Slips, trips and falls are unfortunately the most common types of accident in the UK.
What does Public Liability mean?
Public bodies have a duty of care towards members of the public to ensure that all pavements, roads, parks and any other public places are maintained to a certain standard to ensure that members of the public using them are safe.
If you have been injured in an accident that has happened in a public place, then you may be entitled to compensation if we can show that the responsible party has breached its duty of care towards you.
We have a dedicated team of specialist personal injury lawyers who deal specifically with public liability claims who will work tirelessly to obtain the best possible outcome for you and who will deal with your claim professionally and efficiently.
Making a claim against a public body can be a daunting prospect but we will endeavour to make the process as hassle free as possible.
We have helped people to claim compensation for numerous types of public accidents; the most common being trips and falls as a result of:
- Uneven paving slabs
- Tree roots
- Obstructions on the highways
- Hazardous rubbish left in public access routes
- Defective stairwells
- Car parks
The responsible party should have public liability insurance to cover their negligence which means that we will recover your compensation from the insurance company in most cases.
What information is helpful at the beginning of a claim?
If you have been involved in a trip or fall accident on an uneven surface or pothole then we will need to obtain certain information from you at the beginning of the claim.
It is extremely important to have the correct accident date and the exact location where it happened; this includes details of the nearest house and/or landmark so that we can find out who is responsible.
Once the defect has been correctly identified we need to establish that the defect can be classed as an actionable defect (i.e. that it is dangerous). This means we need to prove that:
- The uneven paving slab is more than 20-25 mm deep
- The pothole in the road is more than 40 mm deep
It is important that we act quickly and obtain photographic evidence to support the claim. The most helpful way to do this is to take measured photographs of the depth of the tripping point which caused the fall. It is advisable to use a ruler which clearly shows how many millimetres deep the defect is, wherever possible.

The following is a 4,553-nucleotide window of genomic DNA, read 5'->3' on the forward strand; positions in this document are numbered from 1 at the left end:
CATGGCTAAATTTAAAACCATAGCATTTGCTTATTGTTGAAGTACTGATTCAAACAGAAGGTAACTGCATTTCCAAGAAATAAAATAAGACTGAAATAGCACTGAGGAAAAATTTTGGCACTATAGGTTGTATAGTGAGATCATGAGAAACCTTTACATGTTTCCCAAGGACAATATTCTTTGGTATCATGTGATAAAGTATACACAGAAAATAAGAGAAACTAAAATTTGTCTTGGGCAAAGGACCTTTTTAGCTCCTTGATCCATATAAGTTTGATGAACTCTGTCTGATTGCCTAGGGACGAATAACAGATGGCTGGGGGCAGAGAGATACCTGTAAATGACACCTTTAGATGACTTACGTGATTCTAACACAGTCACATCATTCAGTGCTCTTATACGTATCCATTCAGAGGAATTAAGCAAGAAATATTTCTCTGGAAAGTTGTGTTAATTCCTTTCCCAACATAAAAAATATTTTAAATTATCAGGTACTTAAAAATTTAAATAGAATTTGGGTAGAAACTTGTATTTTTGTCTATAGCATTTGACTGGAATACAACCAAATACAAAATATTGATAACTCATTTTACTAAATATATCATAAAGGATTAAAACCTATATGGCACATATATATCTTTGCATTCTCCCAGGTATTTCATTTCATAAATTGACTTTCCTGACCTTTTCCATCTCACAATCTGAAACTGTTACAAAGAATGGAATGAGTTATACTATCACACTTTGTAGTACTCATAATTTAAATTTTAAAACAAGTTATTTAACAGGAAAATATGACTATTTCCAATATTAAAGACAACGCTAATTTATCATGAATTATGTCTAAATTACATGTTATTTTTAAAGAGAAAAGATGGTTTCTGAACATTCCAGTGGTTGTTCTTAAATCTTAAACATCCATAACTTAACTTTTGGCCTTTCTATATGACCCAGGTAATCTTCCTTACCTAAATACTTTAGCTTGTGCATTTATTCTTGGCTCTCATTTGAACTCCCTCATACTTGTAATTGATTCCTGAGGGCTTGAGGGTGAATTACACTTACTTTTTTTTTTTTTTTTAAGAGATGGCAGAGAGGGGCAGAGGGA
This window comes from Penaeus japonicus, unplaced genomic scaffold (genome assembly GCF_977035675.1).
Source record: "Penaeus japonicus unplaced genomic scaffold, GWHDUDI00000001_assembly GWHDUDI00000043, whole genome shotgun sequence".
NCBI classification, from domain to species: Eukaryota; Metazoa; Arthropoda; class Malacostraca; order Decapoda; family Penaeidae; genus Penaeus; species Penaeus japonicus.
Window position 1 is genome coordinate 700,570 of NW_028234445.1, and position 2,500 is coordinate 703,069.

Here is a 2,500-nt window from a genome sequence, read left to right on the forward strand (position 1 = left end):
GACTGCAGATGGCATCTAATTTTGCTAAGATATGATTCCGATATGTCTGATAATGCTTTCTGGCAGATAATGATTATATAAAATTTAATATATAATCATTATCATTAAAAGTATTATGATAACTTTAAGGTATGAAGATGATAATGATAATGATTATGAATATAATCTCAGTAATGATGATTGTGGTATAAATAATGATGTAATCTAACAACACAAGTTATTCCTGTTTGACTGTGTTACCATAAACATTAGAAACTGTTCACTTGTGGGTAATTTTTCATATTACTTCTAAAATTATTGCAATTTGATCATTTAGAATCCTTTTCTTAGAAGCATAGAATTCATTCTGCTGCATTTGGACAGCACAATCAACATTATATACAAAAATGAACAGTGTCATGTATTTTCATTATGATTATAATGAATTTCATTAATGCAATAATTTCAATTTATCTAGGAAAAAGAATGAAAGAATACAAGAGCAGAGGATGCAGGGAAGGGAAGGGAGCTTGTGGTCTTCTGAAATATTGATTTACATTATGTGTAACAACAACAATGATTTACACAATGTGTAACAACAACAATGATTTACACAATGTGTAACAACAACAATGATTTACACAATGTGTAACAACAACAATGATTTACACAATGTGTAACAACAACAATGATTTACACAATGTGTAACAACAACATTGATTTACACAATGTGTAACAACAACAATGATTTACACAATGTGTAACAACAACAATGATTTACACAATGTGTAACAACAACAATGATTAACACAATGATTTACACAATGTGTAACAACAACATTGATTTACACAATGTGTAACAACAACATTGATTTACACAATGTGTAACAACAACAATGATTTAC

Independent witness evidence is also extremely helpful in public liability claims, which will help us to establish how long the defect has been present.
Don’t worry if this evidence is not available or if the defect has now been repaired, as we will still be able to investigate the claim and prove who is at fault. We will do all of the leg work for you and will carry out our own thorough investigations into liability.
The law relating to public liability claims
The law relating to highways claims is governed primarily by the Highways Act 1980. There are two main sections of the Act which we will focus on here, s.41 and s.58.
The Highway Authority has a duty to maintain the highway under Section 41(1) of the Highways Act 1980.
Therefore, in order for us to establish a breach of duty we must prove that the accident was caused by an actionable defect. It is not enough to show that the general area near the accident location is in a bad state of disrepair, you have to identify the exact defect which gave rise to your injury.
The Highway Authority owes a duty of care for public places which are maintained at the public’s expense. Therefore they are under a duty to repair and maintain the highway which can be any pavement, road, cycle tracks, walkways or footpaths where every member of the general public has a rite of passage.
The court will take into account a number of factors in determining liability:
- The character of the highway
- The standard of maintenance appropriate for a road of that character
- The state of repair which a reasonable person would expert of the that highway
- Whether the highway authority knew or could reasonably have been expected to know the condition of that part of the highway to which the action relates was likely to cause danger to users of the highway (i.e. has the defect been reported)
- If the highway authority could have reasonably been expected to be aware of the danger before the accident occurred, then what warning notices could have been displayed to warn of the danger
What we have to prove therefore is that it was more probable than not that the defective area was not reasonably safe and that the dangerous condition of the highway caused the accident. This is why it is important to obtain evidence as soon as possible.
Time limits for bringing a claim
If you have been injured in an accident, a claim must generally be brought within 3 years of the date of the accident. If you are under the age of 18 at the time of the accident, the three-year time limit does not begin until your 18th birthday (giving the injured person until the age of 21 to pursue the claim).